California Rep. Jackie Speier Launches #MeTooCongress

The Democratic congresswoman calls Capitol Hill "a breeding ground for a hostile work environment."

Rep. Jackie Speier (D-Calif.) has expanded the #MeToo campaign against sexual harassment in the wake of the Harvey Weinstein scandal with the kickoff Friday of #MeTooCongress — and a video recounting her own experience on Capitol Hill.

While working as a congressional staffer in her early 20s, Speier said, she was grabbed by the chief of staff of a California legislator who “held my face, kissed me — and stuck his tongue in my mouth,” she said in the video posted on Twitter and YouTube.

“I know what it’s like to keep these things hidden deep down inside. I know what it’s like to lie awake in bed at night wondering if I was the one who had done something wrong,” Speier said in the video. “I know what it’s like years later to remember that rush of humiliation and anger.”

The San Francisco Bay Area congresswoman said she hoped her message would encourage other current and former legislators and staffers to come forward to reveal harassment in Congress, which she called “a breeding ground for a hostile work environment for far too long.”

“There is nothing to fear in telling the truth,” Speier said. “And it’s time to throw back the curtain on the repulsive behavior that until now has thrived in the dark without consequences.”

NBC reached out last week to all 21 female U.S. senators for a “Meet the Press” segment on the issue. Four senators stepped forward with their experiences of sexual harassment. None of their stories, however, involved behavior in Congress, but rather in other workplaces. Sen. Elizabeth Warren (D-Mass.) talked about being chased around a desk by a colleague when she was a law professor. Sen. Claire McCaskill (D-Mo.) said when she queried a senior member of the Missouri General Assembly about how to get a piece of legislation out of committee, he asked if she had “brought her kneepads,” implying she’d have to provide oral sex.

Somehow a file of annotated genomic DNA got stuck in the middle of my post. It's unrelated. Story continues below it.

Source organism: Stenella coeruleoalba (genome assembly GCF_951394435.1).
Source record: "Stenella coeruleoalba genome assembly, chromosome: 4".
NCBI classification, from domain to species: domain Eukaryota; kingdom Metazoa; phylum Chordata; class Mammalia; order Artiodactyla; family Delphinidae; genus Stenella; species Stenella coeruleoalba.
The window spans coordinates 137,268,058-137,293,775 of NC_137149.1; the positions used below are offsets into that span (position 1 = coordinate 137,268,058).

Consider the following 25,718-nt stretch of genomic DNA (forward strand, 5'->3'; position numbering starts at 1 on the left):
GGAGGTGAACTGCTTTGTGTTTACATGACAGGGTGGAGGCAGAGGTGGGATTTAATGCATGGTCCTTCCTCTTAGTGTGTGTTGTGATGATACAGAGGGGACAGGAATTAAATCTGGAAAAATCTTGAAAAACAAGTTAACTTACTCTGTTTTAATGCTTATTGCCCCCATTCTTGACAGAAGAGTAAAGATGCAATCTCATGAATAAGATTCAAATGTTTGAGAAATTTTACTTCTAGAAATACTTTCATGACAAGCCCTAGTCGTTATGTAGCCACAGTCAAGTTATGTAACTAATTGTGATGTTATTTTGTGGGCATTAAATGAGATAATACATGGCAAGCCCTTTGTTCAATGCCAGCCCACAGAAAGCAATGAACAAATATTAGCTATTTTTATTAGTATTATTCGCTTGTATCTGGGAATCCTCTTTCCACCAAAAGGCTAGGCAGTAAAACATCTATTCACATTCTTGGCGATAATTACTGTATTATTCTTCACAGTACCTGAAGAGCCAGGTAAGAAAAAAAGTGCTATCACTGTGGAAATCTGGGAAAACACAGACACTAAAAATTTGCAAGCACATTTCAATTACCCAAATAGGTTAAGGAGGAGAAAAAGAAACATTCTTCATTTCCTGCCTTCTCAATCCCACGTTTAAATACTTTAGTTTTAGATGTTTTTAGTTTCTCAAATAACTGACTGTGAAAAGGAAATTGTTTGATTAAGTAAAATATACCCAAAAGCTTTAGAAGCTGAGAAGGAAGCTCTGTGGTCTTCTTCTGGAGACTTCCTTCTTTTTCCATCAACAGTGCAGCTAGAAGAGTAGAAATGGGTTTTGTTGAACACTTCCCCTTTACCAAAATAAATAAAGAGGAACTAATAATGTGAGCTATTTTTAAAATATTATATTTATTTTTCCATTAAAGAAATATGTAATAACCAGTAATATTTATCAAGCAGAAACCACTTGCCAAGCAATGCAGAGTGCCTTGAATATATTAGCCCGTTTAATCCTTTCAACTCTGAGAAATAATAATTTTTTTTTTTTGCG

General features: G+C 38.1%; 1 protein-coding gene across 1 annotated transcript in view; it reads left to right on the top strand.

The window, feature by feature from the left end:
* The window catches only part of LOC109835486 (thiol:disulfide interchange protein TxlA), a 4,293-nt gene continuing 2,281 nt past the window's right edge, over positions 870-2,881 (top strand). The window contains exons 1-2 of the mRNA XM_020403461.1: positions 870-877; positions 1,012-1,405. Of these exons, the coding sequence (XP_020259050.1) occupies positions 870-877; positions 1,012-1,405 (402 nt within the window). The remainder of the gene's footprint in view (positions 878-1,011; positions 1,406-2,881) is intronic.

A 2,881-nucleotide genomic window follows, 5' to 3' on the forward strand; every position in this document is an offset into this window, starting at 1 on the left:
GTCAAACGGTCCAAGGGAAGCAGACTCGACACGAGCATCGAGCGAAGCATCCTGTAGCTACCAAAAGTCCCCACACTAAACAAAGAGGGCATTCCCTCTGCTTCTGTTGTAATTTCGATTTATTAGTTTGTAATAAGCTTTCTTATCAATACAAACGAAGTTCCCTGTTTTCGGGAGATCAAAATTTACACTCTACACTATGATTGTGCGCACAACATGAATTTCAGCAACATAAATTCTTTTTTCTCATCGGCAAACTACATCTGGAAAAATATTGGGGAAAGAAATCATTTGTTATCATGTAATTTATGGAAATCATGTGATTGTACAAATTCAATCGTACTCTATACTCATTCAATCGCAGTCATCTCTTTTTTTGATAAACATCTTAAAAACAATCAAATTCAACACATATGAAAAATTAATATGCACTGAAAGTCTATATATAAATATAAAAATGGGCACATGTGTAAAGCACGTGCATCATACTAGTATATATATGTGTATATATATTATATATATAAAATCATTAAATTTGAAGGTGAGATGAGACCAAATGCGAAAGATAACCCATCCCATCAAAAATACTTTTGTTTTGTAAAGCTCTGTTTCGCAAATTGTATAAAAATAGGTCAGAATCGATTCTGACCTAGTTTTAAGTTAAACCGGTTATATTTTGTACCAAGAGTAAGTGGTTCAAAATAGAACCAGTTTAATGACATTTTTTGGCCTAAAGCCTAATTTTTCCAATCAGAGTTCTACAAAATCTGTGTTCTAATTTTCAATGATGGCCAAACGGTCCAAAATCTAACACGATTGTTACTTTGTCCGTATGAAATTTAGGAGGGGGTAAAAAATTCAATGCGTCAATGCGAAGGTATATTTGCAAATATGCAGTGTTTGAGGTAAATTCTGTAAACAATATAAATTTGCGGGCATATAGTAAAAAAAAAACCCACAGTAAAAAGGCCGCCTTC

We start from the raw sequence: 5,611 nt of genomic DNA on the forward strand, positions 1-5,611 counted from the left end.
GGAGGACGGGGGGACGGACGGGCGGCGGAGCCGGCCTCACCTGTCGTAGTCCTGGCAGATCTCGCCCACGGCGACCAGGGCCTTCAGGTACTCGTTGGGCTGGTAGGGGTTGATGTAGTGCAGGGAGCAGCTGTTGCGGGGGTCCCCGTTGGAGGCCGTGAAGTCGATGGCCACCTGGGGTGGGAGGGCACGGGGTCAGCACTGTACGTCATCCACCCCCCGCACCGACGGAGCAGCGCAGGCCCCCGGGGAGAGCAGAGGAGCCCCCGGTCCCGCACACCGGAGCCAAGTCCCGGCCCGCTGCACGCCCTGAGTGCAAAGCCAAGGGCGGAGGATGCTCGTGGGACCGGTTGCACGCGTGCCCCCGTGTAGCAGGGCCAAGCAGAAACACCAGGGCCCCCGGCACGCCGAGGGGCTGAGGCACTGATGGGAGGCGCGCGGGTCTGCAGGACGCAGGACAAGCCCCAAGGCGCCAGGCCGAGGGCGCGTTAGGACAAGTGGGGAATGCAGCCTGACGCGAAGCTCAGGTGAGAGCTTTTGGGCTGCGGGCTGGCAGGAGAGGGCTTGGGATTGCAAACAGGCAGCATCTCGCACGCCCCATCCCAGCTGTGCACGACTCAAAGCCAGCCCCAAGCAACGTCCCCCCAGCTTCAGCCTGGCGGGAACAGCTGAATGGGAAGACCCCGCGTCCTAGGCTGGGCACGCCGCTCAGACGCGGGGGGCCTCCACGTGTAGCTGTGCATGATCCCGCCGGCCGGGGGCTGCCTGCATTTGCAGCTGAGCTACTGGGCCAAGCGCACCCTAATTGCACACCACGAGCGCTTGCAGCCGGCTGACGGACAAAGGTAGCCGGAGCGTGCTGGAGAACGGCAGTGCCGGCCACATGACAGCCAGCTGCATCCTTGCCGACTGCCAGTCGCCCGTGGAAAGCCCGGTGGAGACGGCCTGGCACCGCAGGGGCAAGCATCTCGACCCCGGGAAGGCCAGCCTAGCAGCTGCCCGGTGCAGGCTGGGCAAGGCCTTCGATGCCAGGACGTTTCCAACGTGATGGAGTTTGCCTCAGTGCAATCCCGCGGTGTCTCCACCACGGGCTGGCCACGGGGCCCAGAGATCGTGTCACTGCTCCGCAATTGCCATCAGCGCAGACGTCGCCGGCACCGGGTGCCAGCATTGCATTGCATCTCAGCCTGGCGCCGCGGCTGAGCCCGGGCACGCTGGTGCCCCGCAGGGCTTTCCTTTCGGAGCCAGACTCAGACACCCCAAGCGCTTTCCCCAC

In 2014, Speier introduced legislation mandating anti-harassment training for all House members and staffers. The bill didn’t pass, and the training remains optional in Congress. She also intends next month to introduce a bill to reform the congressional Office of Compliance that deals with harassment complaints and that has been criticized for doing little to stem the problem.

Speier didn’t reveal the identity of the man she accuses of harassment on her video, but she told ABC News that it was Joe Holsinger, chief of staff for former Rep. Leo Ryan (D-Calif.). Holsinger died in 2004; Ryan died in 1978. Speier currently represents Ryan’s old district.

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